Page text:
An optimization model for management of empty containers in distribution network of a logistics company under uncertainty
 1.8k Downloads
 1 Citations
Abstract
In transportation via containers, unbalanced movement of loaded containers forces shipping companies to reposition empty containers. This study addresses the problem of empty container repositioning (ECR) in the distribution network of a European logistics company, where some restrictions impose decision making in an uncertain environment. The problem involves dispatching empty containers of multiple types and various conditions (dirty and clean) to meet the ontime delivery requirements and repositioning the other containers to terminals, depots, and cleaning stations. A multiperiod optimization model is developed to help make tactical decisions under uncertainty and data shortage for flow management of empty containers over a predetermined planning horizon. Employing the operational law of uncertainty programming, a new auxiliary chanceconstrained programming is established for the ECR problem, and we prove the existence of an equivalence relation between the ECR plans in the uncertain network and those in an auxiliary deterministic network. Exploiting this new problem, we give the uncertainty distribution of the overall optimal ECR operational cost. The computational experiments show that the model generates goodquality repositioning plans and demonstrate that cost and modality improvement can be achieved in the network.
Keywords
Operations research Uncertain programming Logistics Intermodal transport RepositioningIntroduction
Lured by the promise of bigger sales, companies are seeking to raise the volume of international trade. Consequently, the amount of bulk products carried in containers and transported overseas exploded as this type of transportation is environmentfriendly, secure, flexible, reliable, and less prone to spillage (Crainic et al. 1993; Erera et al. 2005; Ünlüyurt and Aydın 2012; Zhang et al. 2017). Therefore, it comes as no surprise that containerbased transportation offers a high degree of productivity and provides undeniable advantages in terms of losses and damages. However, minimizing the logistics and distribution costs arising from the container flow management across different locations has emerged as a major problem that companies and affiliated thirdparty logistics firms face in everyday routine (Rashidi and Tsang 2015; Bhattacharya et al. 2014).
A chief challenge that the logistics companies face arises from the imbalance of product supply and demand, and thus an imbalance in the container flow across different regions. As a result, empty containers accumulate at demand centers, which must be efficiently repositioned to ensure the continuity of shipping activities. According to Rodrigue and Notteboom (2015) and Wang and Tanaka (2016), movement of empty containers accounts for circa \(30\%\) of movement of all containers, and about \(20\%\) of global port handling. Therefore, the empty container repositioning (ECR) problem has received a great attention from both industries and academics in recent years, and the need to avoid ad hoc decisionmaking processes has become vital in container management (SteadieSeifi et al. 2014; Lee and Meng 2014; Song and Dong 2015).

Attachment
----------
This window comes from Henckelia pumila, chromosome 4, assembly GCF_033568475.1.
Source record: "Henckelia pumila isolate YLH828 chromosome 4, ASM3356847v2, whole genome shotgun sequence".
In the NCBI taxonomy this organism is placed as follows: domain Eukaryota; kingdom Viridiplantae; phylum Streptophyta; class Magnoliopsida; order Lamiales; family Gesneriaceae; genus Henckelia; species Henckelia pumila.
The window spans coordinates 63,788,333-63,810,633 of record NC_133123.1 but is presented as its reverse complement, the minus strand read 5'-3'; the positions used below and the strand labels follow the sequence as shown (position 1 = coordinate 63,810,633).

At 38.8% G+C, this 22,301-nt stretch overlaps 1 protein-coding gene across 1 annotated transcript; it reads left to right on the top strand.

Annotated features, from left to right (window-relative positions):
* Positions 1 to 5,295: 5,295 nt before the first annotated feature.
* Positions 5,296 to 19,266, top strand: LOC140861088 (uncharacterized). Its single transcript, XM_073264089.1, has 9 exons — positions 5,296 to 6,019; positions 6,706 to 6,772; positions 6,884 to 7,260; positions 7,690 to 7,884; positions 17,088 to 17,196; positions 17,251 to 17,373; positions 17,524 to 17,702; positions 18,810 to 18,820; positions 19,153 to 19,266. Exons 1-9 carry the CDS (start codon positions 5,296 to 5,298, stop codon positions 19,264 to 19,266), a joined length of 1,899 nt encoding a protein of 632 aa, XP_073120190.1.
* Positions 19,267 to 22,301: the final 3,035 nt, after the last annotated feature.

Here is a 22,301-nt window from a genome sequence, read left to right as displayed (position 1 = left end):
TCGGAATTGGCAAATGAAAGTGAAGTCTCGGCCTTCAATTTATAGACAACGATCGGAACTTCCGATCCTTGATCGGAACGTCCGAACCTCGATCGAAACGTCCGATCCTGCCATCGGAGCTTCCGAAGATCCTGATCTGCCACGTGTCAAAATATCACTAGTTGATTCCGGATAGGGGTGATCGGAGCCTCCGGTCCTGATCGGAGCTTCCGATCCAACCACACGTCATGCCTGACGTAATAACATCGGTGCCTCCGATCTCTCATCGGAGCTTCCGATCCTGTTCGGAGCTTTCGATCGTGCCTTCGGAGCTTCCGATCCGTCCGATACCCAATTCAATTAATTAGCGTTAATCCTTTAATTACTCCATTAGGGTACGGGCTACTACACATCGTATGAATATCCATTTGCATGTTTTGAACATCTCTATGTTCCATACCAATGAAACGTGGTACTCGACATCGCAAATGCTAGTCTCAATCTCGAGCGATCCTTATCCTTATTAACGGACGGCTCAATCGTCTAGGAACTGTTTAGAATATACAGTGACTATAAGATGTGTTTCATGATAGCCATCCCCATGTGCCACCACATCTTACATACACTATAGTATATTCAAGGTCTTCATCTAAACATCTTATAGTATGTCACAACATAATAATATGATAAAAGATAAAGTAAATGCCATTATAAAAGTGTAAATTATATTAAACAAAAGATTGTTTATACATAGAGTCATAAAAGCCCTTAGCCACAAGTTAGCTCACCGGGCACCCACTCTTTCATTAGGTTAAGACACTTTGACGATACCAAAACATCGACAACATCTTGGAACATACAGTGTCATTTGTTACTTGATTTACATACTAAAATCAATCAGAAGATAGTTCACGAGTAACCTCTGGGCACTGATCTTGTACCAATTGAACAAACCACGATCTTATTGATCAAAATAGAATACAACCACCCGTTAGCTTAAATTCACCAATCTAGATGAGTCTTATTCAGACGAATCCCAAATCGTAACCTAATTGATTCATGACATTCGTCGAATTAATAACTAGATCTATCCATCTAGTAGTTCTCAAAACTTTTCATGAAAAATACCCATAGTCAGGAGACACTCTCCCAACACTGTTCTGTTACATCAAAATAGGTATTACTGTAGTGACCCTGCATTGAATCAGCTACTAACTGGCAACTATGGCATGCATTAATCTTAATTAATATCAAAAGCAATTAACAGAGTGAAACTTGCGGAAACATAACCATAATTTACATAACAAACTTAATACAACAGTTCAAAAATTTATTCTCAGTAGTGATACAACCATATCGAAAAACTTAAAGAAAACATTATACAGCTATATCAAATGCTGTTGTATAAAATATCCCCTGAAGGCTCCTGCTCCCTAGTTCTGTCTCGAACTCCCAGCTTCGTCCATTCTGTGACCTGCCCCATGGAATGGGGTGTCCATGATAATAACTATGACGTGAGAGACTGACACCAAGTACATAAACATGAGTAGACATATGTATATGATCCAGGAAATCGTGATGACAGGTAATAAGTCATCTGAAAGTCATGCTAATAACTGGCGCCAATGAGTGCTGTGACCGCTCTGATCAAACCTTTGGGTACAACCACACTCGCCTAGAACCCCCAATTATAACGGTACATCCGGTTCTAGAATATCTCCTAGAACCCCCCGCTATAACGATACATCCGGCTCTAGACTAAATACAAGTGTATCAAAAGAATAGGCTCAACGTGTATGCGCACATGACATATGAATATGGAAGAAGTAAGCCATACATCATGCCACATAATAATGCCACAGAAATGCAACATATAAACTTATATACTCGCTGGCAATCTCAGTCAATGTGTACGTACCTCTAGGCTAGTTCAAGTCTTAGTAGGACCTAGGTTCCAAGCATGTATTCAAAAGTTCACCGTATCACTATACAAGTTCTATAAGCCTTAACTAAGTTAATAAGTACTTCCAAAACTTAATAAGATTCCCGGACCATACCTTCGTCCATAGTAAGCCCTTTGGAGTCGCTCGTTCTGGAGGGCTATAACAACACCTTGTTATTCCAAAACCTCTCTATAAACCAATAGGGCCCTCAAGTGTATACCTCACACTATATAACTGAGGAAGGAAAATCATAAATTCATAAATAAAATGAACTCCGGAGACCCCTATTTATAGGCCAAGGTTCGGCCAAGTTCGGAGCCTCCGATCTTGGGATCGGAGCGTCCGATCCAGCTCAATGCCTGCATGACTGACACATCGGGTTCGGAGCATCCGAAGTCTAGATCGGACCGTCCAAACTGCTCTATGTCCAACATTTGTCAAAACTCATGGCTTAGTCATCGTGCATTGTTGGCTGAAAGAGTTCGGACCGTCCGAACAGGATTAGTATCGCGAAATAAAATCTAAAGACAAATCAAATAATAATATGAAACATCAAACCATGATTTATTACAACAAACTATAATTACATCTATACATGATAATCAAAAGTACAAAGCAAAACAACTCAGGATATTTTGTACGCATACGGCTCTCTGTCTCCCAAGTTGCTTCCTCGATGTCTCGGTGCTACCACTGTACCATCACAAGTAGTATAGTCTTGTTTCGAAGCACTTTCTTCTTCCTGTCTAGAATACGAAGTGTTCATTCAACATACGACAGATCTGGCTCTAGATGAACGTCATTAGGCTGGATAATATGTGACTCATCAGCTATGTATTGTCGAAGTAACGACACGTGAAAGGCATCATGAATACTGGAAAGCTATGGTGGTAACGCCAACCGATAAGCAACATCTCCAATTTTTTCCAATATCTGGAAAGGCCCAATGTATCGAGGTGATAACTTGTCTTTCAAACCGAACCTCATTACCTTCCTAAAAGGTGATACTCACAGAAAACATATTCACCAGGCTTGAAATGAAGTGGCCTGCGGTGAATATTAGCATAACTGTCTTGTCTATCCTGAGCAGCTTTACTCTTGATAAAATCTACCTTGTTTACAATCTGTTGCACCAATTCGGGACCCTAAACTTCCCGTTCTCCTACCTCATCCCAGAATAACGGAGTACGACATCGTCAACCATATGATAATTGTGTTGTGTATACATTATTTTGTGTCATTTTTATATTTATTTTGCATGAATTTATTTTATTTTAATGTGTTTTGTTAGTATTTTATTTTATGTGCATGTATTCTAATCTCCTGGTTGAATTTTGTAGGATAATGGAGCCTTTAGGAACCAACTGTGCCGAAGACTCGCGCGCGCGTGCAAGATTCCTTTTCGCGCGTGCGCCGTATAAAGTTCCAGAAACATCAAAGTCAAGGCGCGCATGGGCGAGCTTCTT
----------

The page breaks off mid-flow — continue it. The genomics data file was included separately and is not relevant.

As a class of multiperiod distribution planning problems (Ahmad Hosseini et al. 2017; Gen and Syarif 2005; Hosseini 2013; Hosseini et al. 2014), this work focuses on the ECR problem in a dynamic environment that occurs in the context of intermodal distributions and transportation operations. This paper is motivated by the analysis of the operational context of a European Logistic Service Provider company (denoted by ELSP throughout the paper) that transports bulk products (chemical, oil, gas, petroleum, foodstuff, etc.) loaded in containers. The ELSP company is an international thirdparty logistics (3PL) that executes transportation orders via road, rail, short sea, and deep sea, which are supported by strategically located terminals.
This study reveals some characteristics that are rarely described in previous papers, i.e., Liu’s uncertainty. Generally, precise information is usually not available on time, which may lead to adverse operational planning reflected in a high degree of variability in system parameters. This may lead to costly transportation and ECR operations which result in lower profit margins. More precisely, some parameters cannot be predetermined prior to planning and indeterminacy should therefore be taken into account by the decision maker. Hence, an uncertain network is a more realistic representation of an actual ECR distribution network.
Although valuable insights have been obtained from the previous studies, the current practice of ECR does not properly account for uncertainty. In other words, there is a lack of suitable optimization methods and models that can simultaneously integrate uncertain factors. Therefore, it is crucial to adopt proper policies in the uncertain environment of ECR problems. To respond to such a need for the analysis of ECR in dynamic uncertain environment, we illustrate a modeling process to take the uncertain nature of ECR parameters into account using the operational law of uncertainty programming. To this aim, we develop an uncertain ECR model that can accommodate uncertainty to ensure an efficient repositioning policy at minimal operational cost, while meeting the timedependent demand, supply, and capacity requirements.